USD 232 raises pay for paraprofessionals, lunchroom workers as it tries to fill staff vacancies

USD 232 pay

USD 232 has increased the starting pay for paraprofessionals in order to try to stay competitive and fill more than 20 vacancies. Above, paraprofessional Jennifer Strouse works with students. Photo courtesy USD 232.

Some workers in the USD 232 school district in De Soto are getting a pay raise.

At its meeting last week, the USD 232 school board unanimously approved an increase in the hourly rate of pay for paraprofessionals as well as student nutrition assistants. The pay increases are retroactive and will cover pay for the current school year.

The starting rate for paraprofessionals increased by $1 an hour to a starting wage of $14 an hour, while the starting wage for student nutrition assistants increased by $1 an hour to $13.50 an hour.

In addition, the starting center-based paraprofessional pay increased from $13.25 an hour to $15 an hour.

Alvie Cater, district spokesperson, said the pay increases will be applied to all current employees in those positions, to include retro pay going back to the start of the 2021-22 school year.

Total additional expenditures for paraprofessional pay is $312,868, while total additional expenditures for student nutrition assistants pay is $85,348. The district’s finance staff noted that the funds could be covered by federal pandemic relief money received district.

Carrie Handy and Brian Schwanz with the district’s human resources department reported that the district has experienced vacancies all school year in these two types of positions.

USD 232 has about 22 paraprofessional openings and 12 student nutrition openings currently.

Paraprofessionals help students who may have learning differences or disabilities. Above, Bev Herrington, a paraprofessional with USD 232, helps students with their learning. Photo courtesy USD 232.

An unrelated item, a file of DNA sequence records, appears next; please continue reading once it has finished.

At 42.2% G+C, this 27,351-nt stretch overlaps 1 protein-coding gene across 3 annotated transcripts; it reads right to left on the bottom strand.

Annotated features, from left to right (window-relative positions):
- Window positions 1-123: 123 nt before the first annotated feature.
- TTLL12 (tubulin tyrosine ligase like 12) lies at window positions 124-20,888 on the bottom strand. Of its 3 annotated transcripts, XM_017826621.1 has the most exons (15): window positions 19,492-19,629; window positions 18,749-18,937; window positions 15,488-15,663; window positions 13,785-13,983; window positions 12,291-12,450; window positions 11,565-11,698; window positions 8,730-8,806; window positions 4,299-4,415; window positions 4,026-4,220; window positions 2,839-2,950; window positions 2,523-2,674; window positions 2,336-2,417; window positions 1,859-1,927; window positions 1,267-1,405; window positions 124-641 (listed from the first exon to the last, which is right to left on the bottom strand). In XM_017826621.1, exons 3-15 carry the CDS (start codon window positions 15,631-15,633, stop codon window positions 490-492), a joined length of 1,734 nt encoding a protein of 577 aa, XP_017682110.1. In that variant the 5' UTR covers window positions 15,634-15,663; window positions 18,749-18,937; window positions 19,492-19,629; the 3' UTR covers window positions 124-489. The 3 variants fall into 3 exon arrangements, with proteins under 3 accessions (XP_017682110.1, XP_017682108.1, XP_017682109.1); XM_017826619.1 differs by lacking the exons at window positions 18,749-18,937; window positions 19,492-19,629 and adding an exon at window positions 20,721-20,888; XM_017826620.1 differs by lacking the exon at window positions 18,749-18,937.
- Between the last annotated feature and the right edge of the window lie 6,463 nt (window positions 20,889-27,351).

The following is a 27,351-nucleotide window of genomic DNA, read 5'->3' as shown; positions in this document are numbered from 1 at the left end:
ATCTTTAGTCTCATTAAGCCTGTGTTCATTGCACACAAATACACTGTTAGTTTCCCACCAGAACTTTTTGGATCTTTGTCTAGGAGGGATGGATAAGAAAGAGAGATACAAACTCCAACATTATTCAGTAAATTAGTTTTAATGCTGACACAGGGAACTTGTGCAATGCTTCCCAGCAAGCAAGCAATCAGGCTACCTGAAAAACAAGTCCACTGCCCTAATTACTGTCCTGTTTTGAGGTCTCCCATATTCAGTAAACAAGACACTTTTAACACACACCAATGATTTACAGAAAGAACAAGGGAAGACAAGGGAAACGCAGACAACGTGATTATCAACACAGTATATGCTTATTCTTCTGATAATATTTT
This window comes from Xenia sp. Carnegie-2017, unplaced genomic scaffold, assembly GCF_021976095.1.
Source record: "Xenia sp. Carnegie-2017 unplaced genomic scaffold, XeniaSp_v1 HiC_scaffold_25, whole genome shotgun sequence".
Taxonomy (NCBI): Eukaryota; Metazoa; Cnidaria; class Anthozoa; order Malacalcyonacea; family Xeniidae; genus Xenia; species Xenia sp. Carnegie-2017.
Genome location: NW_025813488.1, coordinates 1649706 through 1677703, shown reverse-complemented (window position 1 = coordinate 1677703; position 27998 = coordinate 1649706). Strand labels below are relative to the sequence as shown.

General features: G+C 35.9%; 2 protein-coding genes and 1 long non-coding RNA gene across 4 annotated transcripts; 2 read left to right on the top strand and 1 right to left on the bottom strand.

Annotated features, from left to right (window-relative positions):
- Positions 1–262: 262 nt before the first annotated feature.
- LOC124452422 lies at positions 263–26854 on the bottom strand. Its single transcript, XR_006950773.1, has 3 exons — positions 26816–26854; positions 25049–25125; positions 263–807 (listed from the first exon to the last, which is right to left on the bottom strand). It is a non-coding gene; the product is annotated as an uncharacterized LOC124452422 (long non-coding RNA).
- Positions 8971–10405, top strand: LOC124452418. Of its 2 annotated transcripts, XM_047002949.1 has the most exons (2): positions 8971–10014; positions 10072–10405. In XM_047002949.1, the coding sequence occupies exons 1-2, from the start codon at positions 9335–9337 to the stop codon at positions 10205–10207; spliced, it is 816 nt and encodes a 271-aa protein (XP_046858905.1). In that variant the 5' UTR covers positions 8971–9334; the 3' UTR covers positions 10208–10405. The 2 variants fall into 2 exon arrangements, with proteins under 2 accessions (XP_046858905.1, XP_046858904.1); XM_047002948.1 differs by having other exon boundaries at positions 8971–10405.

“It’s become apparent that we can no longer hire people at what we are paying,” Handy said. “Our struggle to fill positions started a bit last year, as some employees were not comfortable working out of fear of contracting COVID in the school setting.

“Likewise, some employees resigned because their children were in our optional remote platform last year, and they chose to stay home with them.”

Handy said staff has been reviewing ways to attract new employees and retain current employees in order to stay competitive.

Nearly 20% of the USD 232 workforce includes paraprofessionals, aides and early childhood teachers combined.

Paraprofessionals work in classrooms to help students who may have learning differences or disabilities.

The pay increases make USD 232 the second highest paying school district in the area for these two positions, following Kansas City Kansas Public Schools, which offers a base pay of $15.66 for paraprofessionals and $14.45 for student nutrition assistants.

“Your support has meant a lot to all of your employees,” Handy told the school board. “We are blessed with some of the most talented support staff, and we do not take that for granted.”

Handy noted that many employers are struggling to fill and retain staff in the community. And just a few weeks ago, about 300 paraprofessional positions were vacant in the six public school districts of Johnson County.

Prior to the school board’s discussion, several patrons and school board members also shared their support for the pay increases.

“I know that we have looked at this at the beginning of the year and implemented a raise at that point,” said Ashley Spaulding, a board member. “I’m super excited that we are considering another raise tonight just as we’ve heard from a lot of paras who’ve reached out to us, and a lot of teachers and other educators who have been just in support of us voting in this direction.”